- Open Access
Reductive stress on life span extension in C. elegans
© Ralser and Benjamin; licensee BioMed Central Ltd. 2008
Received: 16 March 2008
Accepted: 04 June 2008
Published: 04 June 2008
Recently, Schulz and colleagues have contributed to the ongoing controversy on the unproven role of oxidative stress in the aging process in their well-performed study 'Glucose restriction extends Caenorhabditis elegans life span by inducing mitochondrial respiration and increasing oxidative stress' (Cell Metab 2007, 6: 280–293). Here, we suggest an alternative hypothesis that reductive stress can prevent calorie-restriction induced life span extension. We draw attention to this condition as an explanation for some contradictory observations including the deleterious effects from antioxidants.
How – or if at all – free radicals, oxidants, and oxidative stress contribute to the aging process is a fundamental, voluminous but still controversial research topic. In a recent Edition of Cell Metabolism, Schulz and colleagues report their important and well-controlled observations of 2-Deoxy-D-Glucose (DOG or 2-DG)-induced caloric restriction on life span in C. elegans . The authors observe that treatment with 2-DG (a glucose analogue and inhibitor of two glycolytic enzymes) increases C. elegans' life span as well as mitochondrial respiration, resulting in increased generation of reactive oxygen species (ROS). However, when animals were treated with antioxidants such as N-acetylcysteine (NAC, a precursor of reduced glutathione (GSH)), the effects of 2-DG on life span extension were abolished. To explain these intriguing findings, these authors suggested that glucose restriction induces mild oxidative stress originating from mitochondria and increases protective mechanisms, termed 'mitohormesis,' resulting in the increased longevity of the model organism and extension of C. elegans life span (see  for a review). Notwithstanding, the relationship between hormesis and the 'oxidative-stress' theory of ageing remains uncertain (see  for a review).
Although the oxidative stress theory of aging is widely accepted, the mechanisms underlying mammalian aging remains poorly understood as several animals models in which oxidative stress is enhanced have neither shortened life span nor recapitulated aging phenotypes in mice .
First, cellular redox homeostasis in organisms is highly dependent on both enzymatic and non-enzymatic pathways. Cells exposed to oxidative stress conditions have increased activity of the pentose phosphate pathway, which replenishes cellular reduction of NADP+ to NADPH [5–7]. For example, in response to ROS production, reducing equivalents in the form of NADPH and GSH, both which serve to neutralize pro-oxidants (i.e., anti-reductant), are generated by the anti-oxidative machinery to restore redox homeostasis. This mechanism allows the cell to restore the redox state under the aforementioned oxidative stress conditions, principally from high levels of (reduced) NADPH and/or recycling the synthesis of glutathione (GSH), which are required by the cellular antioxidant systems .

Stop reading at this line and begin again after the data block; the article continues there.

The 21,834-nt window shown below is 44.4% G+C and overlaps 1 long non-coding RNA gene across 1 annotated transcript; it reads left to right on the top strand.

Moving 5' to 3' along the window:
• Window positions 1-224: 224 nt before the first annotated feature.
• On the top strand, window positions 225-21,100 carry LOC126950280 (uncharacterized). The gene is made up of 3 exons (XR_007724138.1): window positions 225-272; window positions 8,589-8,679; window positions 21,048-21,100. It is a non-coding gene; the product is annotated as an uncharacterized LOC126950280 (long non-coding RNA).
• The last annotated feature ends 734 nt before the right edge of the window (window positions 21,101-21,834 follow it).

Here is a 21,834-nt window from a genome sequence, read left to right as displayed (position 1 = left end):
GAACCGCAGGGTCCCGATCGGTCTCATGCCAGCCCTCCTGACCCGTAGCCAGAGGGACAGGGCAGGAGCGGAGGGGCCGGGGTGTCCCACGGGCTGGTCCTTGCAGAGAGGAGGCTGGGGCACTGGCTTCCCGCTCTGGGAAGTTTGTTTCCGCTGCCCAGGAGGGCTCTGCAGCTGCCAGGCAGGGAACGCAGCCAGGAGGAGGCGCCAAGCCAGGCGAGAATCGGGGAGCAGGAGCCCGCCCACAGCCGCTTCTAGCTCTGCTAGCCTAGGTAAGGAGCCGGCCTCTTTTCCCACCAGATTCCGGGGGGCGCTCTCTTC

However, reductive stress in the form increased GSH production has been genetically and causally linked to dysregulation of antioxidative pathways in mice [9, 10]. Indeed, recent results show deleterious effects of reductive stress in different organisms, including reduced life span of yeast and C. elegans and age-related protein aggregation disease in mice [7, 10], unpublished studies from IJB). How does reductive stress prevent life span extension in mammals? By presenting partially understood mechanisms, we hypothesize that activation of compensatory pathways such as activated by the glucose 6-phosphate dehydrogenase (G6PD), the rate-limiting enzyme of the anaerobic pentose phosphate shunt, escapes feedback control, triggering excess amounts of reducing equivalents into deleterious zone. In conditions promoting ROS production without consumption of the newly produced reducing equivalents (a situation that could be provoked by combining pro- and anti-oxidative treatments), we envision plieotrophic effects on gene expression, protein folding and metabolic processes.
If ROS production is not a significant cause of aging in C. elegans, further studies are needed to clarify the alternative roles of glucose restriction and 2-DG treatment on generation of reducing equivalents. For example, we suggest that the impact of antioxidant treatment on the ageing process needs to be clarified at the level of glutathione synthesis (i.e. gamma glutathione synthetase) and recycling (e.g., glutathione reductase). Cellular and molecular studies such as gene deletion or knock-down of antioxidant and pro-oxidant systems, careful titration of oxidants and reductants might be combined with biochemical analyses of the cellular redox state, especially of the NAD(H), NADP(H) and GS(S)H pools.
Notwithstanding, we fully agree with and wish to highlight the authors' conclusion that the rationale for the use of antioxidants in the arsenal against aging and health maintenance and/or prevention needs to be revisited.
MR wants to thank Sylvia Krobitsch and Hans Lehrach (MPI-MG, Berlin) for support and discussion.
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